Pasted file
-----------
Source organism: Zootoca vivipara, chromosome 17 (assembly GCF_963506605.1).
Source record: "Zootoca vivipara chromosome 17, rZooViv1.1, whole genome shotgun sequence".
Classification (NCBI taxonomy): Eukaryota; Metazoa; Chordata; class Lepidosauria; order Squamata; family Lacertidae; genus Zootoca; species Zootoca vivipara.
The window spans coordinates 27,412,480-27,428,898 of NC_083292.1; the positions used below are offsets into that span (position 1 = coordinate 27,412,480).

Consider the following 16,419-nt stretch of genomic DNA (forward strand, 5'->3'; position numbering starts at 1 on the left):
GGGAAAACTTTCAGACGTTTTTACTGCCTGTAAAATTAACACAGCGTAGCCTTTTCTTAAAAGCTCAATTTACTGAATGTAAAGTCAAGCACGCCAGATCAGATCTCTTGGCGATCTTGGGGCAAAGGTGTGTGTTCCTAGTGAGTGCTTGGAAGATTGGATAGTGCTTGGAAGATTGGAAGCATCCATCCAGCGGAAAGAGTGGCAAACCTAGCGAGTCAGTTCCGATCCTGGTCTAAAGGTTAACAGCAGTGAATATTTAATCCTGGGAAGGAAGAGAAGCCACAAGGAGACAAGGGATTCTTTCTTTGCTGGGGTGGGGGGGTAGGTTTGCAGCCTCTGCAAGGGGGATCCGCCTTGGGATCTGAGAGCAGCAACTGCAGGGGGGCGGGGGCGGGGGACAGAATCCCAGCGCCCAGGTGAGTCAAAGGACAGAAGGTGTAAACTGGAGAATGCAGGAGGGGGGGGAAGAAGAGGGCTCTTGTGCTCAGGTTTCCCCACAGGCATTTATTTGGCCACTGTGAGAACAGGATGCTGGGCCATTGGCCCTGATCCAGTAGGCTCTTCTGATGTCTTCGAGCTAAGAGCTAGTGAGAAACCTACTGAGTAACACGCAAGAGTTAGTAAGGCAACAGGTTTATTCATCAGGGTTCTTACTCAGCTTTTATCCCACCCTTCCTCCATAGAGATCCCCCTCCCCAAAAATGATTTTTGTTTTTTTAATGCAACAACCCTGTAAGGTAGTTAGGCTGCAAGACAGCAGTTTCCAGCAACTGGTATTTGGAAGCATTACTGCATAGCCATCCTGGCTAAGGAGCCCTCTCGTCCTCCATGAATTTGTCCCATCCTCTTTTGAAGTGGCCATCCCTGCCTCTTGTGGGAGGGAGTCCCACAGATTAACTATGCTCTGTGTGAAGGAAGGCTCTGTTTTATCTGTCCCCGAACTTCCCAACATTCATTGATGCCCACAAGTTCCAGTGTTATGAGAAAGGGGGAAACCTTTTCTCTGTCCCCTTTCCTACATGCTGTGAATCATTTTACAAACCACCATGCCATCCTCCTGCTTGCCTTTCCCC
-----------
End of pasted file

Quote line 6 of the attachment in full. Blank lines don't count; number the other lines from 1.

GGGAAAACTTTCAGACGTTTTTACTGCCTGTAAAATTAACACAGCGTAGCCTTTTCTTAAAAGCTCAATTTACTGAATGTAAAGTCAAGCACGCCAGATCAGATCTCTTGGCGATCTTGGGGCAAAGGTGTGTGTTCCTAGTGAGTGCTTGGAAGATTGGATAGTGCTTGGAAGATTGGAAGCATCCATCCAGCGGAAAGAGTGGCAAACCTAGCGAGTCAGTTCCGATCCTGGTCTAAAGGTTAACAGCAGTGAATATTTAATCCTGGGAAGGAAGAGAAGCCACAAGGAGACAAGGGATTCTTTCTTTGCTGGGGTGGGGGGGTAGGTTTGCAGCCTCTGCAAGGGGGATCCGCCTTGGGATCTGAGAGCAGCAACTGCAGGGGGGCGGGGGCGGGGGACAGAATCCCAGCGCCCAGGTGAGTCAAAGGACAGAAGGTGTAAACTGGAGAATGCAGGAGGGGGGGGAAGAAGAGGGCTCTTGTGCTCAGGTTTCCCCACAGGCATTTATTTGGCCACTGTGAGAACAGGATGCTGGGCCATTGGCCCTGATCCAGTAGGCTCTTCTGATGTCTTCGAGCTAAGAGCTAGTGAGAAACCTACTGAGTAACACGCAAGAGTTAGTAAGGCAACAGGTTTATTCATCAGGGTTCTTACTCAGCTTTTATCCCACCCTTCCTCCATAGAGATCCCCCTCCCCAAAAATGATTTTTGTTTTTTTAATGCAACAACCCTGTAAGGTAGTTAGGCTGCAAGACAGCAGTTTCCAGCAACTGGTATTTGGAAGCATTACTGCATAGCCATCCTGGCTAAGGAGCCCTCTCGTCCTCCATGAATTTGTCCCATCCTCTTTTGAAGTGGCCATCCCTGCCTCTTGTGGGAGGGAGTCCCACAGATTAACTATGCTCTGTGTGAAGGAAGGCTCTGTTTTATCTGTCCCCGAACTTCCCAACATTCATTGATGCCCACAAGTTCCAGTGTTATGAGAAAGGGGGAAACCTTTTCTCTGTCCCCTTTCCTACATGCTGTGAATCATTTTACAAACCACCATGCCATCCTCCTGCTTGCCTTTCCCC